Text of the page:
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Top U.N. financial contributors, developing nations clash over reform
The Associated Press (apwire)     Print Article 
Published 2006-04-25 09:30 (KST)   


In an acrimonious debate, rich nations who pay most of the United Nations budget warned poorer nations on Monday not to stand in the way of U.N. management reform, and hinted at a showdown that could plunge the world body into a cash crisis.

South Africa, speaking on behalf of 132 developing nations and China, shot back by accusing U.N. critics ''in Washington and elsewhere'' of a smear campaign meant to portray the United Nations as dysfunctional.

The debate in the chief U.N. budget committee underscored the bitter rivalry between wealthy and poor nations over the fate of U.N. Secretary-General Kofi Annan's demand for a management overhaul that would streamline U.N. operations, cut jobs and give him more budget authority.

Poor nations fear that Annan's proposals, unveiled in March, are an attempt by richer nations to wrest control of the U.N. finances away from them _ their key power in the 191-member General Assembly, where there are no vetoes.

Last week, the Group of 77, led by South Africa, went before the budget committee with a resolution asking Annan to elaborate on his reform ideas with up to 10 new reports.

The United States, the European Union, Japan and other leading contributors to the annual US$2 billion (euro1.62 billion) U.N. budget accused the developing countries of introducing the resolution to stall the reforms. Some of the proposals were approved by a summit of world leaders last September.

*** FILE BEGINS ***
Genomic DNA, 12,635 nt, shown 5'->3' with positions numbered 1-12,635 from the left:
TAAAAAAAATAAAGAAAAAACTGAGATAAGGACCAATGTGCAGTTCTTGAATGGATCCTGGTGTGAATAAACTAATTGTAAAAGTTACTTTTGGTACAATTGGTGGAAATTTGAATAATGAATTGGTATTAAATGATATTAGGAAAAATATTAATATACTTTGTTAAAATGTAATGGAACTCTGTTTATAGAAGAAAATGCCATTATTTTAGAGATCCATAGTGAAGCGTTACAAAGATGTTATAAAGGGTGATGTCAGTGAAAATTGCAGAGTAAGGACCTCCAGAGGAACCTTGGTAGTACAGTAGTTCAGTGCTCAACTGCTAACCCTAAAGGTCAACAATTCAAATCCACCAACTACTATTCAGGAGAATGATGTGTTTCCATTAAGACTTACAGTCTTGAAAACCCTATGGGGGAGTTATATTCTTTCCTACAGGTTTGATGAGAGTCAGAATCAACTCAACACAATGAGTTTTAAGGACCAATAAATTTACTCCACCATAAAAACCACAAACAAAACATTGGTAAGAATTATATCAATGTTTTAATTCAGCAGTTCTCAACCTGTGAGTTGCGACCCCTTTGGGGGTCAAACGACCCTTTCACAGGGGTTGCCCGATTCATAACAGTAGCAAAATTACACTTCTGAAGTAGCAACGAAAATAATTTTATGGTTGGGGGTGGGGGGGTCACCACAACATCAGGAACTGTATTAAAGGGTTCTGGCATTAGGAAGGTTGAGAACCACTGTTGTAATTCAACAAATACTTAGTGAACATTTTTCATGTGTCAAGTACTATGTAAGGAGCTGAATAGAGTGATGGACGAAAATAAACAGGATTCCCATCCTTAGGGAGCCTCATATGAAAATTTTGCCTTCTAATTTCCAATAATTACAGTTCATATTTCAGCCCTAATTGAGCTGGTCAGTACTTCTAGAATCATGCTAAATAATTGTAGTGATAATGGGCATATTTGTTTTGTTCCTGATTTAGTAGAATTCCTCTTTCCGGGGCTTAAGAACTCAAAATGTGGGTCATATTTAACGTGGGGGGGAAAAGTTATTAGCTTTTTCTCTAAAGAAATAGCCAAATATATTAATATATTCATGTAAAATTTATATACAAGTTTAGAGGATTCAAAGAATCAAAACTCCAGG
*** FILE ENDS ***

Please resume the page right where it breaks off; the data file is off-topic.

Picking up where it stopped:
''They should realize we pay 82 percent of the budget and we're not going to have this sort of imposition on us by the draconian tactics by the G-77 at the moment,'' Britain's Ambassador Emyr Jones-Parry said. ''If they want to play with fire, they're going to get their fingers burnt, that's clear.'' On Monday, the G-77 heldoff calling for a vote on its resolution until Thursday to allow time for more talks. The group would almost certainly have enough support to pass the resolution despite objections from the main financial contributors.

At the heart of the dispute is a fundamental difference in opinion about how the U.N. should be run. Nations that contribute the most fear their money is being wasted in a U.N. system that has not seen serious reform since its creation after World War II.

But poorer nations fear they are being marginalized by the rich and powerful, and argue that they have just as much say, even if they do not pay as much.

South Africa's U.N. Ambassador Dumisani Kumalo accused the United States and others of portraying poorer nations as anti-reform and said they had ulterior motives _ to make the U.N. look ''dysfunctional.'' ''There is an attempt to paint the U.N. as a body that is not functioning properly,'' Kumalo said. ''There are people out there in Washington and elsewherewho have the view that the U.N. is dysfunctional, so all this is made to sound like, 'Look how dysfunctional this is.''' U.S. Ambassador John Bolton raised the threat of a budget crunch if the reforms are put off.

In December, the U.N. agreed to a US$950 million (euro768.3 million) spending cap for 2006 that could only be lifted if sufficient reforms were implemented. Member states will reconvene in June to decide whether enough progress has been made, and the U.S. and its allies could threaten to withhold their dues.

''It would be a debacle for the reform process and effectively could spell the end of the reform process,'' Bolton said of the G-77 proposal. ''The terms of the budget cap are clear. We'll see what happens.'' For now, neither side appears likely to compromise.

Kumalo and the G-77 insist they will not scrap their proposal seeking more detail on the reform; the United States and others say the resolution is a nonstarter.

Annan himself refused to enterintothe debate except to say the United Nations was ''at a critical stage.'' ''I would urge them to put aside their differences and focus on the interests of the organization,'' he told reporters Monday.
©2006 OhmyNews
Other articles by reporter The Associated Press

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